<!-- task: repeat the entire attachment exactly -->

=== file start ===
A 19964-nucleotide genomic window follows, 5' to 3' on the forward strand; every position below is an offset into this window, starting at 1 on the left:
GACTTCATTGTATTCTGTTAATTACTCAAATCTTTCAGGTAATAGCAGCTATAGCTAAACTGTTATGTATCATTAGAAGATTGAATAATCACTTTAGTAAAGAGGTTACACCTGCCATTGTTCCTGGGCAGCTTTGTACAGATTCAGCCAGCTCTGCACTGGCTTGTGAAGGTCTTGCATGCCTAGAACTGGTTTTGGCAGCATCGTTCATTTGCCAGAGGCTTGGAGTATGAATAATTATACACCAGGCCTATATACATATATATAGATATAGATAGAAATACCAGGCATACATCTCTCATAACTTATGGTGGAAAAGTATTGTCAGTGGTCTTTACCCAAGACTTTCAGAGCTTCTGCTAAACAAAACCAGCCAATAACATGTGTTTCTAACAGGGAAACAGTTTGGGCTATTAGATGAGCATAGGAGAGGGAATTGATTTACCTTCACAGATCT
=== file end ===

A 19964-nucleotide genomic window follows, 5' to 3' on the forward strand; every position below is an offset into this window, starting at 1 on the left:
GACTTCATTGTATTCTGTTAATTACTCAAATCTTTCAGGTAATAGCAGCTATAGCTAAACTGTTATGTATCATTAGAAGATTGAATAATCACTTTAGTAAAGAGGTTACACCTGCCATTGTTCCTGGGCAGCTTTGTACAGATTCAGCCAGCTCTGCACTGGCTTGTGAAGGTCTTGCATGCCTAGAACTGGTTTTGGCAGCATCGTTCATTTGCCAGAGGCTTGGAGTATGAATAATTATACACCAGGCCTATATACATATATATAGATATAGATAGAAATACCAGGCATACATCTCTCATAACTTATGGTGGAAAAGTATTGTCAGTGGTCTTTACCCAAGACTTTCAGAGCTTCTGCTAAACAAAACCAGCCAATAACATGTGTTTCTAACAGGGAAACAGTTTGGGCTATTAGATGAGCATAGGAGAGGGAATTGATTTACCTTCACAGATCT